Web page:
It was during the second and third passages, between around 2 a.m. and 4 a.m. French time, that the passengers on board took refuge in their vessels, moored at the station, in order to prepare for a possible emergency evacuation. If the latter were able to resume their place within the ISS, many hatches are currently closed between different modules as a precautionary measure.

“Friends, everything is in order with us. We continue the work according to our program”, reassured on Twitter the Russian cosmonaut Anton Shkaplerov, who does not mention the origin of the debris.

• What were the reactions?

The condemnations are unanimous. In a statement on Monday, US Foreign Minister Antony Blinken stressed that “Russia irresponsibly conducted a destructive direct-ascension anti-satellite missile test against one of its own satellites.”

Bill Nelson, the boss of NASA, said he was “scandalized” by this missile fire. “It is unthinkable that Russia endangers not only American astronauts and international partners in the ISS, but also its own cosmonauts,” he said in a statement.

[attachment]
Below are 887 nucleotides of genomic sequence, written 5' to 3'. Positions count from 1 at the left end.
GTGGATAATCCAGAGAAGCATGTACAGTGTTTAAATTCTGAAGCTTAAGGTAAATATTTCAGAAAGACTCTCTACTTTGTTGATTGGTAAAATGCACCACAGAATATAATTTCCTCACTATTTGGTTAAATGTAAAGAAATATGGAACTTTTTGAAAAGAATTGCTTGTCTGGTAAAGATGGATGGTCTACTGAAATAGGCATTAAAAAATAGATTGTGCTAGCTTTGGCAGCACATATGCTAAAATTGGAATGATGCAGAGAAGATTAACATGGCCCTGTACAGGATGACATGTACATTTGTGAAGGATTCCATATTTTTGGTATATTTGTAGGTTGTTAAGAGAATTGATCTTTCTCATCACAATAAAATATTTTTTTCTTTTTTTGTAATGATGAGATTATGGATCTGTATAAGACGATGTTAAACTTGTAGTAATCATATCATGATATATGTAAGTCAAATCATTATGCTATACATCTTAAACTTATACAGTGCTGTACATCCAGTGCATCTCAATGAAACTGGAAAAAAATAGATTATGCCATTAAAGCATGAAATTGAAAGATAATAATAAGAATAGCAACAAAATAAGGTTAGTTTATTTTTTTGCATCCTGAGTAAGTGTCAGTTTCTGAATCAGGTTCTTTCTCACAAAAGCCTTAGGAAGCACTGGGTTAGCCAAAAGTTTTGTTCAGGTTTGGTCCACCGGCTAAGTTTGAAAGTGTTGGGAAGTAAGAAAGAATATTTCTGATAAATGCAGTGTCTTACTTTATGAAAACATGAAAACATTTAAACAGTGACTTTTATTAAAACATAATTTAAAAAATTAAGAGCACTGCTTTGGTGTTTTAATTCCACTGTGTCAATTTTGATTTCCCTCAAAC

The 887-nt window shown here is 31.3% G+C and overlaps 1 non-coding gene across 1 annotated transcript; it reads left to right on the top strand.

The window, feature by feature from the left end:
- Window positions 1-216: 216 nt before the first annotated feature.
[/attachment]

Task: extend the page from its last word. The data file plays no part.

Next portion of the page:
“I am outraged by this irresponsible and destabilizing action.”

For its part, the Russian space agency also echoed the incident, without however mentioning the shooting.

“The object’s orbit, which forced the crew today to travel to the spacecraft using standard procedures, has moved away from the orbit of the ISS,” Roscosmos tweeted.

Faced with the accusations, Moscow assured on Tuesday that “the safety of the crew” of the International Space Station was its “main priority.” “Only joint efforts of all space powers will be able to ensure as safe a coexistence as possible and the continuation of operations in the space field,” Roscosmos said in a statement.